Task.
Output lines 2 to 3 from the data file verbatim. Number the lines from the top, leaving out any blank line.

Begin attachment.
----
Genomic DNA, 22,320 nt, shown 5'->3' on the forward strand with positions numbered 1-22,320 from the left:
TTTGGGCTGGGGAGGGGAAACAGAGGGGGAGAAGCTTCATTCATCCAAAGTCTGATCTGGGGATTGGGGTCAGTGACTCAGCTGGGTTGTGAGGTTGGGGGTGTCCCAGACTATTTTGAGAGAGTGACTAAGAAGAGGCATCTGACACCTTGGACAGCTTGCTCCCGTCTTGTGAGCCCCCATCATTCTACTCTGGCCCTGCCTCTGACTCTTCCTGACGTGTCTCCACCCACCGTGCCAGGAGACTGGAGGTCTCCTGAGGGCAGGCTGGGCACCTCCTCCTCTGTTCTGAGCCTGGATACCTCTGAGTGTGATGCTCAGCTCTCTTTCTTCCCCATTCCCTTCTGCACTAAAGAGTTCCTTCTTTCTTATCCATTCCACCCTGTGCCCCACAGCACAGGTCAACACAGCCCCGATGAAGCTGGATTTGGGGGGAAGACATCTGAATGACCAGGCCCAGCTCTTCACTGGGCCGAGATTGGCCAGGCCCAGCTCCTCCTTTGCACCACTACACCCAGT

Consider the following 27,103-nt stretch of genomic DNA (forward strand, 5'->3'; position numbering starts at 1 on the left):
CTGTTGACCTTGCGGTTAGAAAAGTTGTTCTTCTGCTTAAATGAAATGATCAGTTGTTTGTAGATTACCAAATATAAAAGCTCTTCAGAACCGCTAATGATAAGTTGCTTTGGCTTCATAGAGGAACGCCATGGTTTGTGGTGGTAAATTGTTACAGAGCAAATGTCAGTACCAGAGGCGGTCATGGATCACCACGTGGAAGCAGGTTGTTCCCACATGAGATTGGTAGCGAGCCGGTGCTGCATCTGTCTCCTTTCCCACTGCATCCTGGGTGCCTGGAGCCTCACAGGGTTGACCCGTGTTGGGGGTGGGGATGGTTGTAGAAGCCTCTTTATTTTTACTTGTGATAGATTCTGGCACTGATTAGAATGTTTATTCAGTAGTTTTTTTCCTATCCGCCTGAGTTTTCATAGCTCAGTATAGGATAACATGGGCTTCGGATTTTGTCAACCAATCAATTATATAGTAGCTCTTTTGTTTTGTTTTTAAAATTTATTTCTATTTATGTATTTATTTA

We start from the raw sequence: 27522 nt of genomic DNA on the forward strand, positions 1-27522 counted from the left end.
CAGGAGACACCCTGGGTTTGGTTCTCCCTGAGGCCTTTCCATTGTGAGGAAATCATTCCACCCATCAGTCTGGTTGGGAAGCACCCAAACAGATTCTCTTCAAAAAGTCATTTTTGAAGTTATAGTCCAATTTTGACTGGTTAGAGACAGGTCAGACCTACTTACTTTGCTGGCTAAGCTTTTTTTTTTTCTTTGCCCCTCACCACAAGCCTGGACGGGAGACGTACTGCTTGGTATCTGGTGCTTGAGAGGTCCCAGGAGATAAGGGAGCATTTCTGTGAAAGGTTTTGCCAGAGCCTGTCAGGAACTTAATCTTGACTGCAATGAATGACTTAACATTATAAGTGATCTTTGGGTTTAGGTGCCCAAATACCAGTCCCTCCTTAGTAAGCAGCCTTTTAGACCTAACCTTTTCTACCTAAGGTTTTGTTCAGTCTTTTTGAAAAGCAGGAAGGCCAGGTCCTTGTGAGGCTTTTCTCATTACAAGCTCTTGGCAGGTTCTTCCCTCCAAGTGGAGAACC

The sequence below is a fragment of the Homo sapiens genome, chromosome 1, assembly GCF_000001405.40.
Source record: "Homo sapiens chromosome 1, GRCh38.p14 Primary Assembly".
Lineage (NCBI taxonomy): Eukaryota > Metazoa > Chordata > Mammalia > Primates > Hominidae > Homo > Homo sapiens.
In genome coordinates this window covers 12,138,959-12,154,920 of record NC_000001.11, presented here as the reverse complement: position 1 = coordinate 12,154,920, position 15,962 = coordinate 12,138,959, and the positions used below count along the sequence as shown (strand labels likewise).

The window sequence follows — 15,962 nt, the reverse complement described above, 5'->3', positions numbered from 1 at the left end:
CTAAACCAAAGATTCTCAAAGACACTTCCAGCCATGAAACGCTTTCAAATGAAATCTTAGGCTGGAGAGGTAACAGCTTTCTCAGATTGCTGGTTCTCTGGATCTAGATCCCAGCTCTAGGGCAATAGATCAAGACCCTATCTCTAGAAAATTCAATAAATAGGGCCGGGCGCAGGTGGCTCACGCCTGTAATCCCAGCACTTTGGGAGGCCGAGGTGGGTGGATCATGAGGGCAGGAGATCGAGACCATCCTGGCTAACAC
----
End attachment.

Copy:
TTTGGGCTGGGGAGGGGAAACAGAGGGGGAGAAGCTTCATTCATCCAAAGTCTGATCTGGGGATTGGGGTCAGTGACTCAGCTGGGTTGTGAGGTTGGGGGTGTCCCAGACTATTTTGAGAGAGTGACTAAGAAGAGGCATCTGACACCTTGGACAGCTTGCTCCCGTCTTGTGAGCCCCCATCATTCTACTCTGGCCCTGCCTCTGACTCTTCCTGACGTGTCTCCACCCACCGTGCCAGGAGACTGGAGGTCTCCTGAGGGCAGGCTGGGCACCTCCTCCTCTGTTCTGAGCCTGGATACCTCTGAGTGTGATGCTCAGCTCTCTTTCTTCCCCATTCCCTTCTGCACTAAAGAGTTCCTTCTTTCTTATCCATTCCACCCTGTGCCCCACAGCACAGGTCAACACAGCCCCGATGAAGCTGGATTTGGGGGGAAGACATCTGAATGACCAGGCCCAGCTCTTCACTGGGCCGAGATTGGCCAGGCCCAGCTCCTCCTTTGCACCACTACACCCAGT

Consider the following 27,103-nt stretch of genomic DNA (forward strand, 5'->3'; position numbering starts at 1 on the left):